Anterior Cruciate Ligament Tear

The anterior cruciate ligament is one of the four major ligaments in the knee and it is responsible any movements in the knee joint and stability. During rugby, sudden changes in direction at high speeds will often occur and if the knee is still firmly stuck to the ground and a direction change is initiated, it will cause the ACL to snap. Moreover, the ACL is part of the terrible triad in the knee that consists of the ACL, MCL and meniscus. Very often during an ACL tear, the MCL and meniscus will be torn as well.

Head injuries

Rugby players are at a high risk of head injuries ranging from superficial cuts and grazes to serious lacerations. Although a protective headgear is compulsory during a rugby match, many players break their nose or suffer from concussion during high speed tackles. The protective headgear is effective against superficial injuries but it cannot really help much in serious injuries.

Sprained ankle

Ankle sprains are commonly sporting injuries suffered by many rugby players. Ankle sprains occur when the ligaments surrounding the ankles are torn due to a sudden twisting motion by the ankle. Ligament tears will cause internal bleeding and this will lead to a swollen ankle after a few hours and it is extremely painful and causes mobility issues.

Rugby is a high contact and high impact sport that carries a certain risk of injury to it. Although there are protective gears that players must wear during the match, they are often effective only against superficial injuries.

What Should You Know About PCL Ligament Injury?

Our knee is probably the most overused part of our body. We use it every single day without fail and this increases the risk of injury. It is also one of the most flexible parts of our body with the other being our shoulder. To increase the flexibility of a joint, certain functions and strength will have to decrease, making it more prone to injuries. However, there are 4 different knee ligaments that help to stabilise the knee, namely the anterior cruciate ligament, medial collateral ligament, lateral collateral ligament and posterior cruciate ligament. We will be focusing on the posterior cruciate ligament (PCL) in this article. Injuries to the PCL are not as common as injuries to the ACL. This is largely due to the higher tensile strength of the PCL as compared to the ACL. The main role of the PCL is to prevent posterior translation of the tibia on the femur. It also helps to provide rotation stability and axis control functions to the knee. Due to its less common nature, injuries to the PCL are usually not managed properly and thus, lead to poor clinical outcomes. Injuries to the PCL are often accompanied by injuries to the surrounding tissues. There are 3 different grades for PCL injuries and they range from grade 1 to grade 3 depending on the severity.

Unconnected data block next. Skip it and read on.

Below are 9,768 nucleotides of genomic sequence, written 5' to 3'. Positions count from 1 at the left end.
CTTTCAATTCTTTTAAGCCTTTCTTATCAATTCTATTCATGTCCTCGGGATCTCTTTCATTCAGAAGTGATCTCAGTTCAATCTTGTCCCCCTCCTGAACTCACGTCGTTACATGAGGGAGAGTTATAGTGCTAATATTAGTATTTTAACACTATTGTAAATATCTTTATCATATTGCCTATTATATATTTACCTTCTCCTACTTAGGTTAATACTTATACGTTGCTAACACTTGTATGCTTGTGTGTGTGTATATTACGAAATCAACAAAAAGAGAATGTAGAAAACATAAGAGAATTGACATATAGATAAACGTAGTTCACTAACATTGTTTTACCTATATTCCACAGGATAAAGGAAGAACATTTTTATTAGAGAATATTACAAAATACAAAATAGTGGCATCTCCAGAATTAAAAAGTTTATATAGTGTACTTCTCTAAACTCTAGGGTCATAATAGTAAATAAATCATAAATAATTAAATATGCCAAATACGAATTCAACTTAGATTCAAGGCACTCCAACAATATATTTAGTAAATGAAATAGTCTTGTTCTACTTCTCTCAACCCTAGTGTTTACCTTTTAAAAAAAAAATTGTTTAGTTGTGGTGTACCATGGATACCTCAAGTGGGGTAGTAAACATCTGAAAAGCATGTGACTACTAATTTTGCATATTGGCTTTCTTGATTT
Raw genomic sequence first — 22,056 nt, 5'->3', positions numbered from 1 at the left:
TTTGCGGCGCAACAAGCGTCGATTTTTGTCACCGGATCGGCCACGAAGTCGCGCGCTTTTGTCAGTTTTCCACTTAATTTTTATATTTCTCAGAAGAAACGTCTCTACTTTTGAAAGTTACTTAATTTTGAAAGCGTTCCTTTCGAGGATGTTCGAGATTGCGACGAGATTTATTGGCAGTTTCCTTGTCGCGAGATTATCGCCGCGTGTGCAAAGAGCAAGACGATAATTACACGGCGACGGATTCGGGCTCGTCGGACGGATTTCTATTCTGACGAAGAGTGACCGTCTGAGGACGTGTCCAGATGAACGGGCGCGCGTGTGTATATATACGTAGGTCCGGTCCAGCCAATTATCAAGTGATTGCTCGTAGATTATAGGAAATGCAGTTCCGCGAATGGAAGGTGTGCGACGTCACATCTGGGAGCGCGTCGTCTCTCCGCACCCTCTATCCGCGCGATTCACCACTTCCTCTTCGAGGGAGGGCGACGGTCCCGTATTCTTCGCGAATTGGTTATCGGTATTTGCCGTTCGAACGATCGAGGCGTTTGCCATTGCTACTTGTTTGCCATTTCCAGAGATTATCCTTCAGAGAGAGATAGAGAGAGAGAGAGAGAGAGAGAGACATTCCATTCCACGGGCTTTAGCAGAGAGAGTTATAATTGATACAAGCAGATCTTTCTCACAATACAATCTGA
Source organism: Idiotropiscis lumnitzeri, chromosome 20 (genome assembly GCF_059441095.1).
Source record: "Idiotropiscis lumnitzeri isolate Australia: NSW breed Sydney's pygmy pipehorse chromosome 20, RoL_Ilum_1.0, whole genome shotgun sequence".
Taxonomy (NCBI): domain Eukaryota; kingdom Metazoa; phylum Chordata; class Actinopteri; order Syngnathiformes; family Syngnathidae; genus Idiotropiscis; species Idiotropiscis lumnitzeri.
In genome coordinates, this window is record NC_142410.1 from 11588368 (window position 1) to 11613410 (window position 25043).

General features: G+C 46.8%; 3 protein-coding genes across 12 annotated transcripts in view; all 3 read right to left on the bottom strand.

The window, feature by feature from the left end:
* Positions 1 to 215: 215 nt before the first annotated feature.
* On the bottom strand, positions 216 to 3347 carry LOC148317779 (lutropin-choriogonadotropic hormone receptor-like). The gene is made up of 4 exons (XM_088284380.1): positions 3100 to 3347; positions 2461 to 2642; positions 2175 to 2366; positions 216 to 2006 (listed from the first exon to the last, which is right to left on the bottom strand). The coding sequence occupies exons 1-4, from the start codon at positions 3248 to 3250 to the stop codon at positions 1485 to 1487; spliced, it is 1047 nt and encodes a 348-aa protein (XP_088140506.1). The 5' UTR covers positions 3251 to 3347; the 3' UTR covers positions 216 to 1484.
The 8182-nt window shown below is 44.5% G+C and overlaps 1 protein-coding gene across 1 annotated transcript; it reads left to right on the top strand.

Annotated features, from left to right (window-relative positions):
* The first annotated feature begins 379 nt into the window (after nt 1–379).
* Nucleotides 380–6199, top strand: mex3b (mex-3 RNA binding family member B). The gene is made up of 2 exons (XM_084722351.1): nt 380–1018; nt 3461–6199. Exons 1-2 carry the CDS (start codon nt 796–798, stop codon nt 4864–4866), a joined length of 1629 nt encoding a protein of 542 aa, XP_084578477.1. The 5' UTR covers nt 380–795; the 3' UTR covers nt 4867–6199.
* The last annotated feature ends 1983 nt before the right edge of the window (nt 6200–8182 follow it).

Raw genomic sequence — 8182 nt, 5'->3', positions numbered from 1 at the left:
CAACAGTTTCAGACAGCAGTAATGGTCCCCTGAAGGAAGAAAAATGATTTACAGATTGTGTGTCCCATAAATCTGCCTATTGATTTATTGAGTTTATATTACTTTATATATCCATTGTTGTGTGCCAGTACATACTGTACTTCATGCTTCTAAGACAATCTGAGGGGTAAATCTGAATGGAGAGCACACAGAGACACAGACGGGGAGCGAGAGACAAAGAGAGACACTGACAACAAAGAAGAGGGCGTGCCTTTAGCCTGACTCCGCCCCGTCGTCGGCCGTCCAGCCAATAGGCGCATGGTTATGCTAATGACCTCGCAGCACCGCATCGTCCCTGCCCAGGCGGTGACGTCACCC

A grade 1 sprain is minor and the ligament is only slightly injured. There are not many complications involved and the ligament is still able to fully perform its stabilising function. A grade 2 injury is a partial tear of the PCL and this will cause the ligament to become loose. A grade 3 injury is a complete tear to the PCL which renders the knee joint unstable. Some PCL injuries can heal on their own and most patients are able to return to pre-injury lifestyles without much adjustments needed.

Injuries to the PCL commonly occur due to a sudden traumatic impact to the front of the knee, causing the PCL to rupture. A sudden twisting action can also cause the PCL to be stretched out of its means and rupture. A grade 3 PCL injury will require surgical treatment to regain full knee stability. Since the ligament is unable to be regenerated, a graft will be required and this is often taken from the hamstring. For grade 1 or 2 PCL injuries, surgical treatments may not be required and immobilisation for a certain period will often be sufficient. However, the patient will need to undergo physiotherapy to build up surrounding muscles and strengthen them to allow them to help shoulder some of the loads.